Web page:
elevator pit

Damage Down Below

Q&A on elevator water leaks with James Cooper, RJC
Tuesday, October 30, 2018

When water damage is left unchecked, even the smallest drip can become a major headache. This is especially true for leakage in elevator pits, where damage caused by water can add up to significant safety risks and expensive repairs.

For a deeper look at the causes and solutions to elevator pit water leakage, we spoke with James Cooper, an Associate with RJC Engineers (RJC).

First, how common is water leakage in building elevator pits?

It’s very common; elevator pits are notorious for leakage. Typically,  leakage occurs in early spring when the snow begins to melt and the building (or surrounding area) is subject to heavy rainfalls, and then in the fall when groundwater levels tend to rise as well. That said, it really can happen at any time of the year. Groundwater or run-off will always find the lowest place in your building to rest, which is always the elevator pit.

elevator pit

What kind of damage are we talking?

Once you start getting water in your pit, it can begin to corrode a lot of sensitive equipment like tracks, weights, counterbalances, springs, and electrical components. If you have hydraulic elevators, water will also harm the pistons and contaminate the hydraulic fluids. All of that can be very expensive to deal with if left unchecked.

What about the safety risks?

There are certainly safety issues at play if your elevator components are corroding. That’s why the Technical Standards Safety Authority (TSSA) doesn’t like water in elevator pits, and why they’ll compel the property manager/owner to get someone in to fix it.

What can be done by building staff?

There’s nothing a property manager or maintenance professional can do themselves because it involves very sensitive work in a restricted space. You need an elevator technician to go shut down the elevator and coordinate the investigation, and then you need a professional solution once they get in there.

And that’s where engineers come in?

Right. Elevator technicians do monthly or semi-monthly inspections, and that’s the best time for engineers like us to get in and do our inspections so the client doesn’t get charged an extra visit. Once we’re in there, we  do a thorough review from within the pit, identify the problems, and develop solutions that we can then designed by us and tendered to experienced contractors who execute the work.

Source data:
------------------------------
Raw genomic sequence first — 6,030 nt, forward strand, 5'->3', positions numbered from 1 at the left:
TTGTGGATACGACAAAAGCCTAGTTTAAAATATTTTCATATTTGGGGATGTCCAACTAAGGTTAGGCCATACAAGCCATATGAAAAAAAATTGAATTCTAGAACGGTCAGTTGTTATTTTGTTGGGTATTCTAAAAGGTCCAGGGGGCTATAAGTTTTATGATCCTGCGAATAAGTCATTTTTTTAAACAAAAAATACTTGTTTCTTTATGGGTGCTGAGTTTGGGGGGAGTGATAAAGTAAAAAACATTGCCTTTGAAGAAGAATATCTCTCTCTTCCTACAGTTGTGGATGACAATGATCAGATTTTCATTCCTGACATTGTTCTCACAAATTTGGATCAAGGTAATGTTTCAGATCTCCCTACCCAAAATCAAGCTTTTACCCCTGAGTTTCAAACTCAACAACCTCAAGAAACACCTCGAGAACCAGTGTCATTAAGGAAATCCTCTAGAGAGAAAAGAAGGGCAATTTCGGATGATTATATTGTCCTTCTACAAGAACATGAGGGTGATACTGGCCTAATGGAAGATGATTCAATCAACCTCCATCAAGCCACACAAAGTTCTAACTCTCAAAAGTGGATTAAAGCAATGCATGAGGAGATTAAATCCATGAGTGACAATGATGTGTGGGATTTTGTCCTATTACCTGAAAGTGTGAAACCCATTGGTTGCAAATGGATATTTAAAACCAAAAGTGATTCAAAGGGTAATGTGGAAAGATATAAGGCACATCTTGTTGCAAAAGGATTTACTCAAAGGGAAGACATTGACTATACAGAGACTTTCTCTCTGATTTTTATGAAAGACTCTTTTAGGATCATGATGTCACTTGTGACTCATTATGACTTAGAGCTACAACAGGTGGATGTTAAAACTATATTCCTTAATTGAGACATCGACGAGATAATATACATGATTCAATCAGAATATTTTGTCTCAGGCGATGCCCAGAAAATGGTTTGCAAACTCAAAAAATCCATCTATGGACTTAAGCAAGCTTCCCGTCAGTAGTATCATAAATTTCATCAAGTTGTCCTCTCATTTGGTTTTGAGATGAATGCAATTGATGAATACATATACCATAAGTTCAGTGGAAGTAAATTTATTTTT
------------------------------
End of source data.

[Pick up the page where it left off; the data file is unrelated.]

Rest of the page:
What are those solutions?

There are a few. Typically, it involves removing component of the elevator systems like plates and protective covers to reveal as much of the bare foundation wall as possible. Next comes what’s called crack injection with a polyurethane product to fill any cracks in the actual elevator foundation walls to stop the major paths of water from getting into the pit. From there, crews will come in with a crystalline waterproofing system  and coat the entire interior surface of the elevator pit including the floor slab to prevent water from getting in.

elevator pit

Also, there are lots of bolt holes and anchor spots you can’t remove because doing so would mean removing the entire elevator. You then have to work around those by using sealants or other urethane-compatible products to try to trap that water.

The other thing we’ve done in the past is try to drain the water out of the elevator pit by drilling holes into the wall and connecting those with piping directly to either an adjacent sump pit or a drain that might already be in the elevator pit.

Any final advice?

It’s all about being proactive versus reactive. If there’s any concern about elevator pit water leakage, get an engineer like us in there and we’ll do a review, write a report, and give you recommendations right away.

It’s bad if you wait. Once water starts to get in, it starts to find multiple ways in and then you end up with a lot more work with injection and similar issues. The sooner you can see that you’re getting a problem with water you want to start dealing with it. You don’t want to wait until it’s a waterfall down there.

James Cooper, P.Eng, is an Associate with RJC. For more, visit https://www.rjc.ca/.

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